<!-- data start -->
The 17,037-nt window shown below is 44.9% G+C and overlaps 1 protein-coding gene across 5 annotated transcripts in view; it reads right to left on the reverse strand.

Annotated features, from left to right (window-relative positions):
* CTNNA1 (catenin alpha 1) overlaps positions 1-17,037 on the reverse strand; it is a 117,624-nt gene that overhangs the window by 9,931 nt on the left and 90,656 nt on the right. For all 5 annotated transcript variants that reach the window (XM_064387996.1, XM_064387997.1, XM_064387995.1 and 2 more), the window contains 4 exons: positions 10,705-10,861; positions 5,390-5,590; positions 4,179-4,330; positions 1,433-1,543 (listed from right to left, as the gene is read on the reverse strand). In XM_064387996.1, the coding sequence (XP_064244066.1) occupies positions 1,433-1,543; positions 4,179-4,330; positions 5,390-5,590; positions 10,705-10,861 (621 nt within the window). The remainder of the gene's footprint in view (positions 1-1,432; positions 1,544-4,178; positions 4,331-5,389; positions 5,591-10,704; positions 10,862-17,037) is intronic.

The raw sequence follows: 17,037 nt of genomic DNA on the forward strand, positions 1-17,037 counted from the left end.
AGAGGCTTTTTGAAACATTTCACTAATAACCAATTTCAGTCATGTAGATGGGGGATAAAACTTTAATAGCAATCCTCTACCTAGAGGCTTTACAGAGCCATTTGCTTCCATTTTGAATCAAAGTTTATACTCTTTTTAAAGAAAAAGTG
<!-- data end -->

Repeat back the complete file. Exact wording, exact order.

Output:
The 17,037-nt window shown below is 44.9% G+C and overlaps 1 protein-coding gene across 5 annotated transcripts in view; it reads right to left on the reverse strand.

Annotated features, from left to right (window-relative positions):
* CTNNA1 (catenin alpha 1) overlaps positions 1-17,037 on the reverse strand; it is a 117,624-nt gene that overhangs the window by 9,931 nt on the left and 90,656 nt on the right. For all 5 annotated transcript variants that reach the window (XM_064387996.1, XM_064387997.1, XM_064387995.1 and 2 more), the window contains 4 exons: positions 10,705-10,861; positions 5,390-5,590; positions 4,179-4,330; positions 1,433-1,543 (listed from right to left, as the gene is read on the reverse strand). In XM_064387996.1, the coding sequence (XP_064244066.1) occupies positions 1,433-1,543; positions 4,179-4,330; positions 5,390-5,590; positions 10,705-10,861 (621 nt within the window). The remainder of the gene's footprint in view (positions 1-1,432; positions 1,544-4,178; positions 4,331-5,389; positions 5,591-10,704; positions 10,862-17,037) is intronic.

The raw sequence follows: 17,037 nt of genomic DNA on the forward strand, positions 1-17,037 counted from the left end.
AGAGGCTTTTTGAAACATTTCACTAATAACCAATTTCAGTCATGTAGATGGGGGATAAAACTTTAATAGCAATCCTCTACCTAGAGGCTTTACAGAGCCATTTGCTTCCATTTTGAATCAAAGTTTATACTCTTTTTAAAGAAAAAGTG